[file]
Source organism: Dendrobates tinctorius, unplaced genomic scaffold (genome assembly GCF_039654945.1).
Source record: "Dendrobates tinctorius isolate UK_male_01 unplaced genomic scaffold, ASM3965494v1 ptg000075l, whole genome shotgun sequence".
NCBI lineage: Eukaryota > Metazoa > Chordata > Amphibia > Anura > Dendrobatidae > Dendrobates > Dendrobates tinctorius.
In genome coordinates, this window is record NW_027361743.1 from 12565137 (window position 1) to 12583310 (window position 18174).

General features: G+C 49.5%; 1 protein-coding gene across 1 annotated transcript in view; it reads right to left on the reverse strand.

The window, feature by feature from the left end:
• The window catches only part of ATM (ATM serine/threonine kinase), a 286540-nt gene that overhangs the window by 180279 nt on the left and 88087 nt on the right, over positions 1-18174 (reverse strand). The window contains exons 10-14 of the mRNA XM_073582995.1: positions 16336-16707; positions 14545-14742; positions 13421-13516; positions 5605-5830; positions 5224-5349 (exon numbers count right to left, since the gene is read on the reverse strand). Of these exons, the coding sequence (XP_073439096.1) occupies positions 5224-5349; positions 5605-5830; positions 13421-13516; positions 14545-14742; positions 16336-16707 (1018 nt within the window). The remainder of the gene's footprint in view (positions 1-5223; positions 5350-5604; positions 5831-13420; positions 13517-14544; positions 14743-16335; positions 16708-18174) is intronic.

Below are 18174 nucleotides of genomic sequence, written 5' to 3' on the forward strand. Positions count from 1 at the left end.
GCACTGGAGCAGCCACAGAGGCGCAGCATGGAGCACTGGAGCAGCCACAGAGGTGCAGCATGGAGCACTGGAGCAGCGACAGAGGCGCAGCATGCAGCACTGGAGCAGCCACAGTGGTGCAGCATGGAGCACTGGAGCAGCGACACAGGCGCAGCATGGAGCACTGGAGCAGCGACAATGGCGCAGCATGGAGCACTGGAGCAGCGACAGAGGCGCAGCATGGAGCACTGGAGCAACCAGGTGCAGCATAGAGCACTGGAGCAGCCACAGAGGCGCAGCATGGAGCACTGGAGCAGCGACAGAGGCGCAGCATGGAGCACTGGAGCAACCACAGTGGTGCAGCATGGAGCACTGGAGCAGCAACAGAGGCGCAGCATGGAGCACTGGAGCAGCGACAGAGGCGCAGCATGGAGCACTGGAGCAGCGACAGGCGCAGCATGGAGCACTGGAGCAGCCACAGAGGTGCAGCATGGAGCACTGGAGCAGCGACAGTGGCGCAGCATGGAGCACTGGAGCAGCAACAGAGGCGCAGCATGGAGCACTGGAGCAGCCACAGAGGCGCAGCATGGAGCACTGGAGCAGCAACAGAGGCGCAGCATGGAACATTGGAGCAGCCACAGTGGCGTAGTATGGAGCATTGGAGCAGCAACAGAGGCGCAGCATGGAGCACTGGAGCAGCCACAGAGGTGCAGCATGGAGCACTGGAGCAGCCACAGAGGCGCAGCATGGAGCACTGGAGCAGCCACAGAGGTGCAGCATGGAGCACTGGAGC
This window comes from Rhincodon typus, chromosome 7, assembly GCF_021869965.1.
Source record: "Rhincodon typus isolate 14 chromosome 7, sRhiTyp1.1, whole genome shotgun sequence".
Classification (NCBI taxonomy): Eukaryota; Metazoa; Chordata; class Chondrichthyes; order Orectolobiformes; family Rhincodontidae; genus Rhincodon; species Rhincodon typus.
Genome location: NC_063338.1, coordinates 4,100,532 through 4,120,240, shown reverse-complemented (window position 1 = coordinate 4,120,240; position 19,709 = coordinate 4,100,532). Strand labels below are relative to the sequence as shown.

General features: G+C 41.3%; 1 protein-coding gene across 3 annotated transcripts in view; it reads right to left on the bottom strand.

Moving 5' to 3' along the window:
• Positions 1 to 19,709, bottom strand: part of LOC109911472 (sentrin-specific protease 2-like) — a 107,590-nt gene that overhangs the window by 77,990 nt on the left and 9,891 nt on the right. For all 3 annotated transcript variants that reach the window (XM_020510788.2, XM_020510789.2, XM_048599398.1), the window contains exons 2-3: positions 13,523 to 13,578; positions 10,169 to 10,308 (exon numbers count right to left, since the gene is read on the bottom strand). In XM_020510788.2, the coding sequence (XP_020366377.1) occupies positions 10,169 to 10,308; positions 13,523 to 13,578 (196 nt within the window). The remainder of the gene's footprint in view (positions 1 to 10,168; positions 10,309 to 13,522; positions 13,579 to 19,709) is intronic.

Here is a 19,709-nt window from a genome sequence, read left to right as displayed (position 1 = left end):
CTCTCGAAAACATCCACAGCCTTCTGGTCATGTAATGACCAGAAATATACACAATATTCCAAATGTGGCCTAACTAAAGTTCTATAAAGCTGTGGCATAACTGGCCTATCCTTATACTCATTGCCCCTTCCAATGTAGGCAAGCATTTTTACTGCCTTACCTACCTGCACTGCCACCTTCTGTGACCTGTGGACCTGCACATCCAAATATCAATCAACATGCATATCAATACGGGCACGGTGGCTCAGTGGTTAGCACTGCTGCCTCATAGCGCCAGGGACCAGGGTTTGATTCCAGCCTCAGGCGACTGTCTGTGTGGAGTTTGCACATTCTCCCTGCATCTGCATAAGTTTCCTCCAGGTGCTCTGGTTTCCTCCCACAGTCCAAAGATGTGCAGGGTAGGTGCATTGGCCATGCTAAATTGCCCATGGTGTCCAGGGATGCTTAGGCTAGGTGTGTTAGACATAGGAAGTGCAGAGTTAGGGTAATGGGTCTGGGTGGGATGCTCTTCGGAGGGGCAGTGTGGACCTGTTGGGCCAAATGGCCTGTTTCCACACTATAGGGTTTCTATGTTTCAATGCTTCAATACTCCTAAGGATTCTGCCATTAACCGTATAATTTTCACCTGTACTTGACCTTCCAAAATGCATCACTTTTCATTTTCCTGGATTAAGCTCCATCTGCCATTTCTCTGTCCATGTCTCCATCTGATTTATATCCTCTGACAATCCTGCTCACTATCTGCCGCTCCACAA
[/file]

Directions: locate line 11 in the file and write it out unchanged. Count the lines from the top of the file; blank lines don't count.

Source record: "Rhincodon typus isolate 14 chromosome 7, sRhiTyp1.1, whole genome shotgun sequence".